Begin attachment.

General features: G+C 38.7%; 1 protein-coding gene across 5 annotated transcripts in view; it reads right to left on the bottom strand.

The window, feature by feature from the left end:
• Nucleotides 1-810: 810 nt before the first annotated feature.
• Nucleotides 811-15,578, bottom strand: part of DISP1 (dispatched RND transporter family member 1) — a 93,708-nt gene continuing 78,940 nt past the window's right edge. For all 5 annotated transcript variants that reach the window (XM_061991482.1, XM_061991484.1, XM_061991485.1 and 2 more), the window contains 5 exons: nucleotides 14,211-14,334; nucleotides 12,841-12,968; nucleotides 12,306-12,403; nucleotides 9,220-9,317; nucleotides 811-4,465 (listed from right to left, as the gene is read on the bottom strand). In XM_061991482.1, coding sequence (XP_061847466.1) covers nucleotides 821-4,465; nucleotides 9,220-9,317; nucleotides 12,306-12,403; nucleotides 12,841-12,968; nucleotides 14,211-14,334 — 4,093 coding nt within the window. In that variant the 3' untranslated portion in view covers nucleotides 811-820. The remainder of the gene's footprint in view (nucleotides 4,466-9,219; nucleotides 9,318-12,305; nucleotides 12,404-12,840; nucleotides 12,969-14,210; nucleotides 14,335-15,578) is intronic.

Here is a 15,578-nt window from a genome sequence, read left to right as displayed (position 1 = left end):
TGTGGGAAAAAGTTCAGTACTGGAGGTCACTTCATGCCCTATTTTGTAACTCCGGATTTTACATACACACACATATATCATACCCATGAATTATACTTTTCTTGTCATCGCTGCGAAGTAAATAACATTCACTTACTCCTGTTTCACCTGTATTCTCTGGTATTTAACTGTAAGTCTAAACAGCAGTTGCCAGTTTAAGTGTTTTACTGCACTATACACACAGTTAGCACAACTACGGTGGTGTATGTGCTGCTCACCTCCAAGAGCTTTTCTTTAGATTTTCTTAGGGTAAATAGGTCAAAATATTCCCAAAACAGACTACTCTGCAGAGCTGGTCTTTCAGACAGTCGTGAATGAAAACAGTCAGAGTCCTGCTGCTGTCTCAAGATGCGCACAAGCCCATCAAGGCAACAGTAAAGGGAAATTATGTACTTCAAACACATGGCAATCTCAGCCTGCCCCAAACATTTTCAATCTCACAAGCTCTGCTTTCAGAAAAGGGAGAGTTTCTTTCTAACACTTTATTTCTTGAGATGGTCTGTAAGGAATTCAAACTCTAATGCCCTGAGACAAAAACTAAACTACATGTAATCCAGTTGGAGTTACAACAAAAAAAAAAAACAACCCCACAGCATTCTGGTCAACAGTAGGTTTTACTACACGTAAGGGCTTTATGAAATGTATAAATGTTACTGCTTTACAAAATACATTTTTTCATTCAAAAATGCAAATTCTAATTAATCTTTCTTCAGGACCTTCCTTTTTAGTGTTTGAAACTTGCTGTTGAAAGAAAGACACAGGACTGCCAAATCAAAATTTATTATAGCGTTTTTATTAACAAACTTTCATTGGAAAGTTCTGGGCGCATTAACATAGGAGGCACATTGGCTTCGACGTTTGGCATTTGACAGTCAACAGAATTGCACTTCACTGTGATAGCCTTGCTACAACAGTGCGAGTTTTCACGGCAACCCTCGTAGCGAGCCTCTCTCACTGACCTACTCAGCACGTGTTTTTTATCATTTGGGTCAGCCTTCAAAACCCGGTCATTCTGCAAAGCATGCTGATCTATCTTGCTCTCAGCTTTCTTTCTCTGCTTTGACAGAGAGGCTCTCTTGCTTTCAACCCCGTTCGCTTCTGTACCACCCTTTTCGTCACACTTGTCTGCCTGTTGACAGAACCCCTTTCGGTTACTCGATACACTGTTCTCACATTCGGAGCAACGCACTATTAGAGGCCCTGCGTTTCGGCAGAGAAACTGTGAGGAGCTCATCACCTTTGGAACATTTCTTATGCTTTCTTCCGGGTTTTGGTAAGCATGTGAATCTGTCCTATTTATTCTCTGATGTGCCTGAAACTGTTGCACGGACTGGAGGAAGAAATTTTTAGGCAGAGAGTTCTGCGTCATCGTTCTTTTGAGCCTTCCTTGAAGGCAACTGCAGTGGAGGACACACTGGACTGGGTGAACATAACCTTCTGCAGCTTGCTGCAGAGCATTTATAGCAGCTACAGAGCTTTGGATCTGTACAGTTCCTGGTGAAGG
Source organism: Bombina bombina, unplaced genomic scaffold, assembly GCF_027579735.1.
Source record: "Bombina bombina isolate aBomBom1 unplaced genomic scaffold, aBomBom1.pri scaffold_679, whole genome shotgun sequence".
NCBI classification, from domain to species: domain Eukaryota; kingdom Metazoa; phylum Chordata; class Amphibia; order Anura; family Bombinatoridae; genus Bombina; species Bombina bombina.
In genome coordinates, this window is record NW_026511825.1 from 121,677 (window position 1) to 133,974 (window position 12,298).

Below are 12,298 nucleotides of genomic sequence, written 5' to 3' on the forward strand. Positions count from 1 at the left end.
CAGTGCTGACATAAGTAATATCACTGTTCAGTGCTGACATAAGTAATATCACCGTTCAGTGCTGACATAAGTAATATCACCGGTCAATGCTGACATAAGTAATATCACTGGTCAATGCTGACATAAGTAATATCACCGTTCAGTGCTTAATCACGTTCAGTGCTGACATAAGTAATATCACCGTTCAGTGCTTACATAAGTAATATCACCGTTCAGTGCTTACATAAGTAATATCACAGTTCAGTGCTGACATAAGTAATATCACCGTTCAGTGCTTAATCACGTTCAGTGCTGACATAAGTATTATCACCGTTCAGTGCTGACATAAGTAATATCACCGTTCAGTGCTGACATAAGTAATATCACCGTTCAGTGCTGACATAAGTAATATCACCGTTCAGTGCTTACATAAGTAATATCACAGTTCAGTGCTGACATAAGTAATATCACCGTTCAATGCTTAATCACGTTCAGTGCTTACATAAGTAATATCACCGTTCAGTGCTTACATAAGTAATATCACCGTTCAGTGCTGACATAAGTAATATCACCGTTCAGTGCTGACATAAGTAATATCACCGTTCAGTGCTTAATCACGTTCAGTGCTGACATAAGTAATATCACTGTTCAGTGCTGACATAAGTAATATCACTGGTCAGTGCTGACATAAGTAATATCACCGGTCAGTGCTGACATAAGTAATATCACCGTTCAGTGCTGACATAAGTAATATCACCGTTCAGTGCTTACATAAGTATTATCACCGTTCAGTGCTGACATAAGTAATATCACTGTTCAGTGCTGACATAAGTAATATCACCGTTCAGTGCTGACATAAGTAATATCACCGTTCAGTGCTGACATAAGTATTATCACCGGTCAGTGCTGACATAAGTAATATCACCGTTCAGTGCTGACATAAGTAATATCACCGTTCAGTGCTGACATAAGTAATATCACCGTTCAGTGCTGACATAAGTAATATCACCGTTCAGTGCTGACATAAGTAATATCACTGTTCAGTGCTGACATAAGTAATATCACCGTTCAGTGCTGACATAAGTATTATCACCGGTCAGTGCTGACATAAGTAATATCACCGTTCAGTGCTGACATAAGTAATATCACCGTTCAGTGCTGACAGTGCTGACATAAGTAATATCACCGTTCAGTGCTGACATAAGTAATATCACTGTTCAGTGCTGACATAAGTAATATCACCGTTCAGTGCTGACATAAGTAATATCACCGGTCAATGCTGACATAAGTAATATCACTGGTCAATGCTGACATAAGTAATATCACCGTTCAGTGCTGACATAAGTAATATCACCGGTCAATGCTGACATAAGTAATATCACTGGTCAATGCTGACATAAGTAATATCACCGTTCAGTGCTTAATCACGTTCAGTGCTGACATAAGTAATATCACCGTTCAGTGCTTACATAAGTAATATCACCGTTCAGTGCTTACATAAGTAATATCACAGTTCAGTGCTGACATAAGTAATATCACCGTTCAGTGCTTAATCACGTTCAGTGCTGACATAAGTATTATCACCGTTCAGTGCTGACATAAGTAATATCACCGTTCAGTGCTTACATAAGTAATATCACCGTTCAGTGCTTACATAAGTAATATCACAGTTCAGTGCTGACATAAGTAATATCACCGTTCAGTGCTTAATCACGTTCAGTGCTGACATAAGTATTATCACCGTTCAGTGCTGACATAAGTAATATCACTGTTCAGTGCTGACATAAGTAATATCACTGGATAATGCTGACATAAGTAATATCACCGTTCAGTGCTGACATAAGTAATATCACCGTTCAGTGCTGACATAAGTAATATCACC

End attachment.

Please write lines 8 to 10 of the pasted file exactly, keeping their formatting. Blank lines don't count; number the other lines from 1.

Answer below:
Source record: "Bombina bombina isolate aBomBom1 unplaced genomic scaffold, aBomBom1.pri scaffold_679, whole genome shotgun sequence".
NCBI classification, from domain to species: domain Eukaryota; kingdom Metazoa; phylum Chordata; class Amphibia; order Anura; family Bombinatoridae; genus Bombina; species Bombina bombina.
In genome coordinates, this window is record NW_026511825.1 from 121,677 (window position 1) to 133,974 (window position 12,298).